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Book Review: The Power of No: Negotiating Secrets the Pros Don’t Want You to Know by Jim Camp

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I’m a huge fan of negotiating coach Jim Camp’s. He wrote the bestseller, Start with No, which may be my all-time favorite business book. Then he wrote an updated version, simply called NO!, which was written with ordinary folks in mind — nonbusiness people who needed a smart system for negotiating everything from a better salary to the best price on a new refrigerator.

Now Camp has come out with a six-CD audioprogram called The Power of No: Negotiating Secrets the Pros Don’t Want You to Know (Nightingale Conant). I never thought of myself as the type of gal who’d listen to a teaching CD while driving in my car or working in my kitchen, but I decided to try it. From the first moment I heard Jim Camp’s folksy Midwestern voice telling me how to get the other party to agree with what I want by inviting them to say no, I was hooked once again on Camp’s “No” approach.

The audio program presents a complete, detailed, step-by-step training course on the Camp System of Negotiation, which is designed to give you a structure to follow so there are no surprises; if you make a mistake, you can get right back on track easily. The program is delivered in such a way that you feel as if you’re in a living room listening to a humble genius spill his secrets. You never feel lectured to. And it never gets boring because Camp interweaves personal stories, nail-biting examples from his business, and real-life anecdotes that bring his ideas to life. If you’re an audio learner, The Power of No is a phenomenal way to pick up tips, strategies, and tools that will give you new ways to handle yourself (and win) in any type of negotiation, whether it’s in your business or personal life.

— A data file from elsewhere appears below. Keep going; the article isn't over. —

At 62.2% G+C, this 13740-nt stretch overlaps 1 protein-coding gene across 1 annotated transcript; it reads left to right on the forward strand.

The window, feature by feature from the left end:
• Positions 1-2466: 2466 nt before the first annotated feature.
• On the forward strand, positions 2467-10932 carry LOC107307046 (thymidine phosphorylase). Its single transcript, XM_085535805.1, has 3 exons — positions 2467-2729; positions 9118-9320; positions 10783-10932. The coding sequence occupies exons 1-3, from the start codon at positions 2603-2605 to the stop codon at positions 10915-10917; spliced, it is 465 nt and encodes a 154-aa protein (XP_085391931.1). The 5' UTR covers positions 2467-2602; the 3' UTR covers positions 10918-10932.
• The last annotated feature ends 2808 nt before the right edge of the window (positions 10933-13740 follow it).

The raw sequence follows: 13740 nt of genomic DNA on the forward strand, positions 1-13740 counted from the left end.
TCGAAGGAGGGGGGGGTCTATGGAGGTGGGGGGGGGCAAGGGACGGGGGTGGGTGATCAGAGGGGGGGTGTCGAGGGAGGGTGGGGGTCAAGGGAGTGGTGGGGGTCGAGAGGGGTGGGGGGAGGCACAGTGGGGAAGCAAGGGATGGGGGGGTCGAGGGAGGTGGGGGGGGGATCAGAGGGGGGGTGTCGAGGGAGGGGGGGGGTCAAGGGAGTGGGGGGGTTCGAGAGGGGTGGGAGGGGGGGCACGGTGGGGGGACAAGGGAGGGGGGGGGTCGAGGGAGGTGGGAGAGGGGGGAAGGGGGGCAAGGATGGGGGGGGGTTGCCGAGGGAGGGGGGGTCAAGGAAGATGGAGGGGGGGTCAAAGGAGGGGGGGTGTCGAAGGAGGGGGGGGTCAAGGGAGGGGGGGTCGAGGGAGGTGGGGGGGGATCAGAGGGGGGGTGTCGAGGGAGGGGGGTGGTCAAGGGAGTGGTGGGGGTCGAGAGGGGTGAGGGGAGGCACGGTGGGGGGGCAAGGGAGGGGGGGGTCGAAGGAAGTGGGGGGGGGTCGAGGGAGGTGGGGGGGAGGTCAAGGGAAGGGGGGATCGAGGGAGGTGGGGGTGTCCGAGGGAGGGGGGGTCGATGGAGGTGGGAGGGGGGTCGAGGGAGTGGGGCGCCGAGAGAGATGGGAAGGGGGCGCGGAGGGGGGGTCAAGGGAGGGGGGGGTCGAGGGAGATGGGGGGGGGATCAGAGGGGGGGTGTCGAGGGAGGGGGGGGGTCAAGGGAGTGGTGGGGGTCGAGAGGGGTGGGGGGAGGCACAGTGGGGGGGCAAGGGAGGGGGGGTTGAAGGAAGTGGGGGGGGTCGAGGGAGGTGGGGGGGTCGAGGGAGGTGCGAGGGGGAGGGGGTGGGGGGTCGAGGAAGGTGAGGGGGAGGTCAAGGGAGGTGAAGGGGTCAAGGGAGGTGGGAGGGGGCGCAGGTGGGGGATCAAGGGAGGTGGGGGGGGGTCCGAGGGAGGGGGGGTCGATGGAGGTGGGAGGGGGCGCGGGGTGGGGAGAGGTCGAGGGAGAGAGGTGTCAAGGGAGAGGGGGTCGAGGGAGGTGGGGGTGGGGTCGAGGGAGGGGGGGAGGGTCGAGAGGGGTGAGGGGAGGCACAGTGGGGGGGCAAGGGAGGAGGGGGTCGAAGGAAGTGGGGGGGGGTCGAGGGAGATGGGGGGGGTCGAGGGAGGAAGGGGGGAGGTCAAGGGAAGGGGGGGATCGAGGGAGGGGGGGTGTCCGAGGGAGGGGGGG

Camp’s core message — that compromise (saying yes) is a terrible way to get the best deal for your side — is still the heart of his message. He shows listeners why the word “no” is a much better word to hear, to say, and to seek than “yes” or “maybe.” I know it sounds counterintuitive, but after you’ve learned how to embrace the idea of “no,” you will come to see every negotiation in a new light. Basically, by welcoming “no” into the conversation, you’re showing your opponent that you’re not needy, and this changes the power dynamic.

There are some new ideas in the audio program that were not in Camp’s two previous bestselling books. Camp became fascinated with recent research in the field of neuroscience that deals with how the human brain makes decisions. For example, scientists now know that all decisions are made emotionally, 100 percent of the time. We may think we’re being logical as we accrete a long list of facts to back up our decision. But the actual decision takes place in the emotional area of our brain. Why is this important? If you know this is how your opponent will ultimately come to a decision, then your job becomes one of building a vision for the other party that will appeal to their emotional brain. Camp shows us how to do this. The best part about this is that your opponent won’t have any idea what you’re doing, because he still believes it’s reason that’s driving his decision.